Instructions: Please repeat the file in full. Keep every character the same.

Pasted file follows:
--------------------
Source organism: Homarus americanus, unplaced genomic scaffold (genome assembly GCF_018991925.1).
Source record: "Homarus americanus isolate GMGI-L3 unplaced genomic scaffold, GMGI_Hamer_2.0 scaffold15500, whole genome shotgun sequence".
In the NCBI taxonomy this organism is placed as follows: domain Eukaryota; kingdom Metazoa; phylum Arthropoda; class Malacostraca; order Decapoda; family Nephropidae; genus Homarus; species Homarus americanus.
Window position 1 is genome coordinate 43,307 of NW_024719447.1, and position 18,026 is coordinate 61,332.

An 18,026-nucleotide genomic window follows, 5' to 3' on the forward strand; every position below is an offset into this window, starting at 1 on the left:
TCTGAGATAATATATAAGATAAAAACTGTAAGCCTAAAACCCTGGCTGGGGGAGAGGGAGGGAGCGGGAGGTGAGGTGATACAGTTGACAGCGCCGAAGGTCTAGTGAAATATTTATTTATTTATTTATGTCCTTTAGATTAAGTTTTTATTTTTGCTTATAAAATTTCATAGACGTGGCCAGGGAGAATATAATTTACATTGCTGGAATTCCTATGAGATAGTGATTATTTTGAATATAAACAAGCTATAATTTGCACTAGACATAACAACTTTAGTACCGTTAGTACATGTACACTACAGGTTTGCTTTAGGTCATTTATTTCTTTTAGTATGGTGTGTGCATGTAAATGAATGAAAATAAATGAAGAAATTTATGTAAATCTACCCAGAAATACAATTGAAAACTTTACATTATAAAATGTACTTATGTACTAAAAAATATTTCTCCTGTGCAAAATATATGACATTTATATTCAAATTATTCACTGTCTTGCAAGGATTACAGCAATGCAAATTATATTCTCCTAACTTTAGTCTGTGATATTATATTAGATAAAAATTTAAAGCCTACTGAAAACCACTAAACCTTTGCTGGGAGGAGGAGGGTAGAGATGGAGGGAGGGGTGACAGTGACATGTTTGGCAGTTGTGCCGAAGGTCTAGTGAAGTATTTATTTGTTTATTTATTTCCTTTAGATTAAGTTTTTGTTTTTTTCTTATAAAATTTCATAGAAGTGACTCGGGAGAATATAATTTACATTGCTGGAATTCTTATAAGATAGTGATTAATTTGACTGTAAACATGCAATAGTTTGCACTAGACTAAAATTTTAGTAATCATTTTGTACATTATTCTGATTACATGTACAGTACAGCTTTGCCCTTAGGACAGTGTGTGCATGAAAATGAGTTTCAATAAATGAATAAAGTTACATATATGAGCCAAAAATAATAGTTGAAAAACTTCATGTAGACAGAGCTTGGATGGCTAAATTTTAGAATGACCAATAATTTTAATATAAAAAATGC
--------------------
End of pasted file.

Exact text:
Source organism: Homarus americanus, unplaced genomic scaffold (genome assembly GCF_018991925.1).
Source record: "Homarus americanus isolate GMGI-L3 unplaced genomic scaffold, GMGI_Hamer_2.0 scaffold15500, whole genome shotgun sequence".
In the NCBI taxonomy this organism is placed as follows: domain Eukaryota; kingdom Metazoa; phylum Arthropoda; class Malacostraca; order Decapoda; family Nephropidae; genus Homarus; species Homarus americanus.
Window position 1 is genome coordinate 43,307 of NW_024719447.1, and position 18,026 is coordinate 61,332.

An 18,026-nucleotide genomic window follows, 5' to 3' on the forward strand; every position below is an offset into this window, starting at 1 on the left:
TCTGAGATAATATATAAGATAAAAACTGTAAGCCTAAAACCCTGGCTGGGGGAGAGGGAGGGAGCGGGAGGTGAGGTGATACAGTTGACAGCGCCGAAGGTCTAGTGAAATATTTATTTATTTATTTATGTCCTTTAGATTAAGTTTTTATTTTTGCTTATAAAATTTCATAGACGTGGCCAGGGAGAATATAATTTACATTGCTGGAATTCCTATGAGATAGTGATTATTTTGAATATAAACAAGCTATAATTTGCACTAGACATAACAACTTTAGTACCGTTAGTACATGTACACTACAGGTTTGCTTTAGGTCATTTATTTCTTTTAGTATGGTGTGTGCATGTAAATGAATGAAAATAAATGAAGAAATTTATGTAAATCTACCCAGAAATACAATTGAAAACTTTACATTATAAAATGTACTTATGTACTAAAAAATATTTCTCCTGTGCAAAATATATGACATTTATATTCAAATTATTCACTGTCTTGCAAGGATTACAGCAATGCAAATTATATTCTCCTAACTTTAGTCTGTGATATTATATTAGATAAAAATTTAAAGCCTACTGAAAACCACTAAACCTTTGCTGGGAGGAGGAGGGTAGAGATGGAGGGAGGGGTGACAGTGACATGTTTGGCAGTTGTGCCGAAGGTCTAGTGAAGTATTTATTTGTTTATTTATTTCCTTTAGATTAAGTTTTTGTTTTTTTCTTATAAAATTTCATAGAAGTGACTCGGGAGAATATAATTTACATTGCTGGAATTCTTATAAGATAGTGATTAATTTGACTGTAAACATGCAATAGTTTGCACTAGACTAAAATTTTAGTAATCATTTTGTACATTATTCTGATTACATGTACAGTACAGCTTTGCCCTTAGGACAGTGTGTGCATGAAAATGAGTTTCAATAAATGAATAAAGTTACATATATGAGCCAAAAATAATAGTTGAAAAACTTCATGTAGACAGAGCTTGGATGGCTAAATTTTAGAATGACCAATAATTTTAATATAAAAAATGC